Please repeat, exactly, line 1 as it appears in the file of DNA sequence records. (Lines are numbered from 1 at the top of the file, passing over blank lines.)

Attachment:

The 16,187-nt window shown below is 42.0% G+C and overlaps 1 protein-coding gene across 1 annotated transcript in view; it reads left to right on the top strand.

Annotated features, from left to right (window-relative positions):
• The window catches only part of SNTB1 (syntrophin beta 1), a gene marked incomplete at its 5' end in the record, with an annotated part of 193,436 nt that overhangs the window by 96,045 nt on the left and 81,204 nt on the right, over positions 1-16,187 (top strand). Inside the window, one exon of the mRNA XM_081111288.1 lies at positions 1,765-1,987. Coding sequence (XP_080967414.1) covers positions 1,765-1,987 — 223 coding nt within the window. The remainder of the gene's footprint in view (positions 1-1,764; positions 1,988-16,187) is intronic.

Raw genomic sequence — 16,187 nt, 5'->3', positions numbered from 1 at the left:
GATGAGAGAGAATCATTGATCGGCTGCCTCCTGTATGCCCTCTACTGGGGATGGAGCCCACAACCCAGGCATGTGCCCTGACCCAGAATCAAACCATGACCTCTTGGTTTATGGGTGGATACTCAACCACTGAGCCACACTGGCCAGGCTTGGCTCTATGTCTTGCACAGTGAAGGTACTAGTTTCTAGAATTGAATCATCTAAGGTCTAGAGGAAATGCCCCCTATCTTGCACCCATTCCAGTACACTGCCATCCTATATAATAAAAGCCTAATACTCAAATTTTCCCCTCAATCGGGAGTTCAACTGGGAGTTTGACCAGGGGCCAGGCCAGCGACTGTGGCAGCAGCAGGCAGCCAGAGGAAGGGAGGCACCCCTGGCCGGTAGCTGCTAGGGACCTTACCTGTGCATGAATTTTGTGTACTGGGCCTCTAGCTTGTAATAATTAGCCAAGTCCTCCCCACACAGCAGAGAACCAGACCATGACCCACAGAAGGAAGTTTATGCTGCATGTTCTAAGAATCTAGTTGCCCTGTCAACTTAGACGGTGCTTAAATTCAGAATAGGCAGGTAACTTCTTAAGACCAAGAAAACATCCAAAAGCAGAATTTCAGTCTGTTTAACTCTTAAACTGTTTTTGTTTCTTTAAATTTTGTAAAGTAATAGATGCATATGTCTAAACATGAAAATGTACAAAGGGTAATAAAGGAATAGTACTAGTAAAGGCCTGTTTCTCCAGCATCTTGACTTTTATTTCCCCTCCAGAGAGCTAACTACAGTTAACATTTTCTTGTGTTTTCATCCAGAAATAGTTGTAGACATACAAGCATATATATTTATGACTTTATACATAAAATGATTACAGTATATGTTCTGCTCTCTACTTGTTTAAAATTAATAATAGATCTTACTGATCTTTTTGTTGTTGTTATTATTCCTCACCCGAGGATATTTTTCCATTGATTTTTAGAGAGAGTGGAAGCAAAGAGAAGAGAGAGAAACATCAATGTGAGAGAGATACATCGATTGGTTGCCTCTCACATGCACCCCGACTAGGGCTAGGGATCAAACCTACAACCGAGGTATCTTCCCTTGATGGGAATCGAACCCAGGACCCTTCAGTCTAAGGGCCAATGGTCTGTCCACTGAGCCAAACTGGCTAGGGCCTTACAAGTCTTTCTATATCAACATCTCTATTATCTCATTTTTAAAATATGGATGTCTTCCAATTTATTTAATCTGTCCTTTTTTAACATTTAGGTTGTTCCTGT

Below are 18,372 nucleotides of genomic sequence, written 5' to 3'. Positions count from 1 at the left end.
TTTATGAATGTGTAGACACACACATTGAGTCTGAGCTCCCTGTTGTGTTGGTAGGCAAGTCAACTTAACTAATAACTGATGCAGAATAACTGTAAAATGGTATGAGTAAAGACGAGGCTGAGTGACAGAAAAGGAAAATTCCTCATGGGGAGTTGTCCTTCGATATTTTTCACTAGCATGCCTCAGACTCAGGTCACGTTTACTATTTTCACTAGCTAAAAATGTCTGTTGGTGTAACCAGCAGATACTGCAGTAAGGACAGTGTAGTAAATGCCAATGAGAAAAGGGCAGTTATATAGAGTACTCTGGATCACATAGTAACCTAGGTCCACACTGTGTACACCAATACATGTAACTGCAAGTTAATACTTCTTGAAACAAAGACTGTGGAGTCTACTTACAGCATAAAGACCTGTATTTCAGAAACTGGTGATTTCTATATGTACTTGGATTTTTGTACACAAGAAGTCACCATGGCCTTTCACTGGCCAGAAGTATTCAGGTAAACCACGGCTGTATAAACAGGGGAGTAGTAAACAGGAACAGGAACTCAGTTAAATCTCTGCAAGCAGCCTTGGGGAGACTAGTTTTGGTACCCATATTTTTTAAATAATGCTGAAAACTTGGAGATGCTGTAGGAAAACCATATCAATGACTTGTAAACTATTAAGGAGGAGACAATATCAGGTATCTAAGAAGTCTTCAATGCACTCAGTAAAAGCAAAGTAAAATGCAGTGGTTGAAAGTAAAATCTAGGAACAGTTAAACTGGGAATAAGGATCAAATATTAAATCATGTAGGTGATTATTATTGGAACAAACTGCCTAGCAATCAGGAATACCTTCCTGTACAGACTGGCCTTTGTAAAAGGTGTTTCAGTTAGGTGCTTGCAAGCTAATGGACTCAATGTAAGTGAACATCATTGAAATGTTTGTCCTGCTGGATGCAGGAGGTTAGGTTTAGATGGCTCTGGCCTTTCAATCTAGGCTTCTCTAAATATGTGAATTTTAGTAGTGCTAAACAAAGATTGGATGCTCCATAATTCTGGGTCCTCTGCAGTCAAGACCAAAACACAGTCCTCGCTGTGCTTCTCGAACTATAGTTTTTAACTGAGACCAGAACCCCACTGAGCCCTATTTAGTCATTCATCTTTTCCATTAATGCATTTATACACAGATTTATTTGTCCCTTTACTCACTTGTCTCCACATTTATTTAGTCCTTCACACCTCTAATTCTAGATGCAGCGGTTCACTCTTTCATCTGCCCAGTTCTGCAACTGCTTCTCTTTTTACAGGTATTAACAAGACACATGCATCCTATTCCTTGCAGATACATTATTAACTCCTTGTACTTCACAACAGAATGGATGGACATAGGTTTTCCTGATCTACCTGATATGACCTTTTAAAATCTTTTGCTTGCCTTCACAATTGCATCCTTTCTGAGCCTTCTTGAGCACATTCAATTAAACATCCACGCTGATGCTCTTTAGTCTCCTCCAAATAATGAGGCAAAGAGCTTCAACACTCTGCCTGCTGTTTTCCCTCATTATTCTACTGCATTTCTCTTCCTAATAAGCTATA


The 16,187-nt window shown below is 42.0% G+C and overlaps 1 protein-coding gene across 1 annotated transcript in view; it reads left to right on the top strand.